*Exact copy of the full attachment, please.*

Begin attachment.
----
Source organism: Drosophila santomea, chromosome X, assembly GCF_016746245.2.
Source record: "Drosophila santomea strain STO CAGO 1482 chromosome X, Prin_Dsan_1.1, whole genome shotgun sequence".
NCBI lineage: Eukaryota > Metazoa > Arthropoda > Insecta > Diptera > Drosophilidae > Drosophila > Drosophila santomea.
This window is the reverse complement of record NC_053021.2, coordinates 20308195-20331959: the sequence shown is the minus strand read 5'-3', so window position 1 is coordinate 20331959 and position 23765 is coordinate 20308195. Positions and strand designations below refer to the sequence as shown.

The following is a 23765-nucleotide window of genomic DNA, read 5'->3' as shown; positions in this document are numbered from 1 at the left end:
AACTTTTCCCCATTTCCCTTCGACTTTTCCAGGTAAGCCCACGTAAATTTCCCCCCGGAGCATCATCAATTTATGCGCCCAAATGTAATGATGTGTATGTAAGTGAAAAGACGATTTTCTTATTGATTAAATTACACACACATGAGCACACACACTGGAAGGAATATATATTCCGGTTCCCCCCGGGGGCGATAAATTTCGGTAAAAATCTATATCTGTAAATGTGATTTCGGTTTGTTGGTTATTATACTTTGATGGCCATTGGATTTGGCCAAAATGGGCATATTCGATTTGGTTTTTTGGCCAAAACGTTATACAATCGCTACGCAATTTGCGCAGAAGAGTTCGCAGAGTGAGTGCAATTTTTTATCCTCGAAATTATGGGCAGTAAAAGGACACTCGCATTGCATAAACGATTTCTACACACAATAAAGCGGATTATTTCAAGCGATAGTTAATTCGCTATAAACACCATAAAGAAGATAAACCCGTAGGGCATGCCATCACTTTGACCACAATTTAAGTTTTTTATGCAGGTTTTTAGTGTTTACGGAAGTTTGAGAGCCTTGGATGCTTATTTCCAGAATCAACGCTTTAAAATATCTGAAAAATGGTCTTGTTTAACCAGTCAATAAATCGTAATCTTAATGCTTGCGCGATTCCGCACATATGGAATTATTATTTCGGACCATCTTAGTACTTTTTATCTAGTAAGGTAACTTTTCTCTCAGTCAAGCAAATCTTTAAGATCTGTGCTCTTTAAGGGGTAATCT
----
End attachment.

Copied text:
Source organism: Drosophila santomea, chromosome X, assembly GCF_016746245.2.
Source record: "Drosophila santomea strain STO CAGO 1482 chromosome X, Prin_Dsan_1.1, whole genome shotgun sequence".
NCBI lineage: Eukaryota > Metazoa > Arthropoda > Insecta > Diptera > Drosophilidae > Drosophila > Drosophila santomea.
This window is the reverse complement of record NC_053021.2, coordinates 20308195-20331959: the sequence shown is the minus strand read 5'-3', so window position 1 is coordinate 20331959 and position 23765 is coordinate 20308195. Positions and strand designations below refer to the sequence as shown.

The following is a 23765-nucleotide window of genomic DNA, read 5'->3' as shown; positions in this document are numbered from 1 at the left end:
AACTTTTCCCCATTTCCCTTCGACTTTTCCAGGTAAGCCCACGTAAATTTCCCCCCGGAGCATCATCAATTTATGCGCCCAAATGTAATGATGTGTATGTAAGTGAAAAGACGATTTTCTTATTGATTAAATTACACACACATGAGCACACACACTGGAAGGAATATATATTCCGGTTCCCCCCGGGGGCGATAAATTTCGGTAAAAATCTATATCTGTAAATGTGATTTCGGTTTGTTGGTTATTATACTTTGATGGCCATTGGATTTGGCCAAAATGGGCATATTCGATTTGGTTTTTTGGCCAAAACGTTATACAATCGCTACGCAATTTGCGCAGAAGAGTTCGCAGAGTGAGTGCAATTTTTTATCCTCGAAATTATGGGCAGTAAAAGGACACTCGCATTGCATAAACGATTTCTACACACAATAAAGCGGATTATTTCAAGCGATAGTTAATTCGCTATAAACACCATAAAGAAGATAAACCCGTAGGGCATGCCATCACTTTGACCACAATTTAAGTTTTTTATGCAGGTTTTTAGTGTTTACGGAAGTTTGAGAGCCTTGGATGCTTATTTCCAGAATCAACGCTTTAAAATATCTGAAAAATGGTCTTGTTTAACCAGTCAATAAATCGTAATCTTAATGCTTGCGCGATTCCGCACATATGGAATTATTATTTCGGACCATCTTAGTACTTTTTATCTAGTAAGGTAACTTTTCTCTCAGTCAAGCAAATCTTTAAGATCTGTGCTCTTTAAGGGGTAATCT